I moved to Vermont at the beginning of 8th grade. Talk about a life-thrown tomato. My dad and I moved first, since schools in Vermont (well, New Hampshire too, but that’s a weird, different story) start earlier than schools in New York. My parents hadn’t even closed on the house yet, so we stayed in the local inn. We were so concerned about me staying on top of school that my dad brought a whole desktop computer – before the screens were as thin as they are today – and set it up on a coffee table he moved into my “room.” Later, I would convince them that I needed a Macintosh, a bright blue iMac, since my new school had them, and because I knew nothing about compatibility (and, evidently, had forgotten that computers exist in libraries).

Sidenote: What a conniving 13-year-old I was: it took over a decade, but now my whole family is on Macs of various sorts and sizes.*

So began the “Where do you live?” “The [town] Inn.” “Huh..?”, but also the best move of my life – not that I knew it at the time. Actually, when my mom told me, on a sunny day between two summer camp sessions, I burst into tears. I’d swear it took her a good twenty minutes to calm me down, sitting in the car, but I generally don’t like swearing.

My wonderfully supportive dad worked his social magic and arranged a middle-school-esque playdate with two girls who would be in my class, so I could at the very least start the year knowing someone. We didn’t wind up being close friends, but a smiling face – who knows your name – in a new school can mean the world.

People in the area were friendly, and I loved being surrounded by so many trees. It was a huge change from New York, where we lived in the suburbs of “the City.” A couple weeks went by and we closed on the house, and my mom, brother, and the moving company hauled up our collective stuff. Moving day…had some excitement. But everything got in.

Six days later, I was sitting in my drama class. It’s funny, what memory recall does to you. I can’t even remember if someone delivered a note to my teacher or if it was announced over the loudspeaker. It didn’t really hit me until we acted it out for a Russian girl in my class, showing how planes had crashed into tall buildings in New York City and DC. I was coldly relieved, though my parents didn’t happen to work in the city. Still, they could have been there. And as many of the students and teachers gathered in the library to watch the news during lunch, and some were crying, I wanted to. But nothing came. I thought of all my friends back home, how many must have lost mothers, fathers, even both. Family. Worse, wondering. Wondering and wondering. Eery, eery timing, our move. It would take me nearly a decade to work it out, but my nightmares, my year-long fear whenever a car came down my road, the daymares and poems that stemmed from them – they began here. They’ve generally gone away, though the occasional event makes them pop out again. There was a security officer for the Holocaust Museum who was shot while I was interning in DC for a summer. The theme was somewhat reversed in my dreams – something to do with mass versus single I think – but I finally put two and two together.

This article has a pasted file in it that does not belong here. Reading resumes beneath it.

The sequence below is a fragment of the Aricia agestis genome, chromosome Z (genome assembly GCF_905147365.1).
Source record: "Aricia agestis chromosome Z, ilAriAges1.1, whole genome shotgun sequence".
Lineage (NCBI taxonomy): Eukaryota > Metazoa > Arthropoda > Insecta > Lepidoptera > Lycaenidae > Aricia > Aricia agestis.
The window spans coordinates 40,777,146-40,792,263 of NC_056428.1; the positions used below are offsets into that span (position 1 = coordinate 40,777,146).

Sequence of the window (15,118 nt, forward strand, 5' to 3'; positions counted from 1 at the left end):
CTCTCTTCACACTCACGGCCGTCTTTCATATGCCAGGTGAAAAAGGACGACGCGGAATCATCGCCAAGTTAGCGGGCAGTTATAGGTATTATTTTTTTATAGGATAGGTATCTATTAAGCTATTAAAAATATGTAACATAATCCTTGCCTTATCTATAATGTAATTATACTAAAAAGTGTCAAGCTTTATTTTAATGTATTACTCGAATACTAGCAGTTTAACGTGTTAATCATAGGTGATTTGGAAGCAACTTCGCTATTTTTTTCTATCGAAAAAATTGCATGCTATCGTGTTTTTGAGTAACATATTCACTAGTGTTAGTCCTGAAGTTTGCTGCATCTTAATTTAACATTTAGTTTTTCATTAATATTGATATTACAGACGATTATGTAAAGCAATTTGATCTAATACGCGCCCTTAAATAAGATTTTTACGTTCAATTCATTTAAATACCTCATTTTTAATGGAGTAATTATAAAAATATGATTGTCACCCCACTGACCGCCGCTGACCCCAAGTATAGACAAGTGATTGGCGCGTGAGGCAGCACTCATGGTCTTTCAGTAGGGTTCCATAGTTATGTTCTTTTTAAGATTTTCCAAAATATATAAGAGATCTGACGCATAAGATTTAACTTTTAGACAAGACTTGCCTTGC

Okay. Well, sorry about the tangent. This was meant as a “this is where I’m from now and I’m going back soon!” post…It really was the best move. I love Vermont. I love the view from my window, the brooks and rivers, trails, skiing and climbing, wonderful people. Yes, I even love the winters. Mud season, eh. It was less fun when I was horseback riding up there, as it meant I frequently got mud all over me, or lost a boot taking a horse back out in the dark. There’s nothing then but to step in it and pick up the boot, ready to wash for another day. And no, I don’t own a horse and never have. I learned to contra dance there, which led to even more wonderful things down the road.

I am going home for a whole week. My boyfriend is taking his spring break from teaching to drive me up, spend time with my mom, dad, brother, might-as-well-be-sister-in-law, and dogs. Many points, babe. I am so excited. Ever since I began thinking about it and planning the trip, I’ve been looking forward to it.

* I really wish I could take credit for such a long-term, laid-out plan at age 13. I can’t.

Also: Mom, Dad, this will happen. It always happens. It’s been happening as long as I’ve been able to sneak. Secret’s out.